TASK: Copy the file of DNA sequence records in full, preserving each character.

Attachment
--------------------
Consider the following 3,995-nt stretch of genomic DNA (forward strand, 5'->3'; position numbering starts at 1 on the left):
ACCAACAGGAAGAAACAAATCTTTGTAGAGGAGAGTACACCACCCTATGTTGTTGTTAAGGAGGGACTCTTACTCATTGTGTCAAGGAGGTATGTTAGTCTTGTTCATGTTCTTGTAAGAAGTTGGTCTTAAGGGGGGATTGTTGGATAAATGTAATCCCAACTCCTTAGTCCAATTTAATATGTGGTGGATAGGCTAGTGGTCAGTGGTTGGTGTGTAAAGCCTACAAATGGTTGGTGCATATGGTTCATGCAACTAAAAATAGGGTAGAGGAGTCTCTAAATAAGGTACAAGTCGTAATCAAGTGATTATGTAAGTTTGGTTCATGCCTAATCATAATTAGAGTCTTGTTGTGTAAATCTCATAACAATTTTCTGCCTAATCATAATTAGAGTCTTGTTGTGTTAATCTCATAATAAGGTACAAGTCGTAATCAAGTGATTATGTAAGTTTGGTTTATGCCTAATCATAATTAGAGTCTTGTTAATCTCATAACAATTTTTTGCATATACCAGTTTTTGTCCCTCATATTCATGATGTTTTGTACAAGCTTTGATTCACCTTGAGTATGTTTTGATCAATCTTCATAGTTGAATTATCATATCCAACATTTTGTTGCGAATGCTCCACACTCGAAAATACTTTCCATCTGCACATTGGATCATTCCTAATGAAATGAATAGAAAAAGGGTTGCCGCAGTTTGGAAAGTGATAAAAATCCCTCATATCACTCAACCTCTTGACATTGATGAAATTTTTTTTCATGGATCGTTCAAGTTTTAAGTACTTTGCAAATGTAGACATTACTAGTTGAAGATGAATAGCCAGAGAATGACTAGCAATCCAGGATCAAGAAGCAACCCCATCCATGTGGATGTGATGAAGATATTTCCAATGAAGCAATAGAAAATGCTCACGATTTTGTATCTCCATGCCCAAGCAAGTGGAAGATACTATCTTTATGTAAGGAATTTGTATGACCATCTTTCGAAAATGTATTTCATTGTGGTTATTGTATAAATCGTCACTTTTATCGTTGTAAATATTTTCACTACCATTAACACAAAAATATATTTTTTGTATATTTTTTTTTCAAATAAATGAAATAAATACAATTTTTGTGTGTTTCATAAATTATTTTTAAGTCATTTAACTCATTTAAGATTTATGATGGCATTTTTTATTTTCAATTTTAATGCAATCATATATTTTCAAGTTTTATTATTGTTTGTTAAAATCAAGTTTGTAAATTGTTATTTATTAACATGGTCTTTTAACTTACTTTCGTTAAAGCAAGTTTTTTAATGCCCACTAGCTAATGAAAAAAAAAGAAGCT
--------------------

Consider the following 3,995-nt stretch of genomic DNA (forward strand, 5'->3'; position numbering starts at 1 on the left):
ACCAACAGGAAGAAACAAATCTTTGTAGAGGAGAGTACACCACCCTATGTTGTTGTTAAGGAGGGACTCTTACTCATTGTGTCAAGGAGGTATGTTAGTCTTGTTCATGTTCTTGTAAGAAGTTGGTCTTAAGGGGGGATTGTTGGATAAATGTAATCCCAACTCCTTAGTCCAATTTAATATGTGGTGGATAGGCTAGTGGTCAGTGGTTGGTGTGTAAAGCCTACAAATGGTTGGTGCATATGGTTCATGCAACTAAAAATAGGGTAGAGGAGTCTCTAAATAAGGTACAAGTCGTAATCAAGTGATTATGTAAGTTTGGTTCATGCCTAATCATAATTAGAGTCTTGTTGTGTAAATCTCATAACAATTTTCTGCCTAATCATAATTAGAGTCTTGTTGTGTTAATCTCATAATAAGGTACAAGTCGTAATCAAGTGATTATGTAAGTTTGGTTTATGCCTAATCATAATTAGAGTCTTGTTAATCTCATAACAATTTTTTGCATATACCAGTTTTTGTCCCTCATATTCATGATGTTTTGTACAAGCTTTGATTCACCTTGAGTATGTTTTGATCAATCTTCATAGTTGAATTATCATATCCAACATTTTGTTGCGAATGCTCCACACTCGAAAATACTTTCCATCTGCACATTGGATCATTCCTAATGAAATGAATAGAAAAAGGGTTGCCGCAGTTTGGAAAGTGATAAAAATCCCTCATATCACTCAACCTCTTGACATTGATGAAATTTTTTTTCATGGATCGTTCAAGTTTTAAGTACTTTGCAAATGTAGACATTACTAGTTGAAGATGAATAGCCAGAGAATGACTAGCAATCCAGGATCAAGAAGCAACCCCATCCATGTGGATGTGATGAAGATATTTCCAATGAAGCAATAGAAAATGCTCACGATTTTGTATCTCCATGCCCAAGCAAGTGGAAGATACTATCTTTATGTAAGGAATTTGTATGACCATCTTTCGAAAATGTATTTCATTGTGGTTATTGTATAAATCGTCACTTTTATCGTTGTAAATATTTTCACTACCATTAACACAAAAATATATTTTTTGTATATTTTTTTTTCAAATAAATGAAATAAATACAATTTTTGTGTGTTTCATAAATTATTTTTAAGTCATTTAACTCATTTAAGATTTATGATGGCATTTTTTATTTTCAATTTTAATGCAATCATATATTTTCAAGTTTTATTATTGTTTGTTAAAATCAAGTTTGTAAATTGTTATTTATTAACATGGTCTTTTAACTTACTTTCGTTAAAGCAAGTTTTTTAATGCCCACTAGCTAATGAAAAAAAAAGAAGCT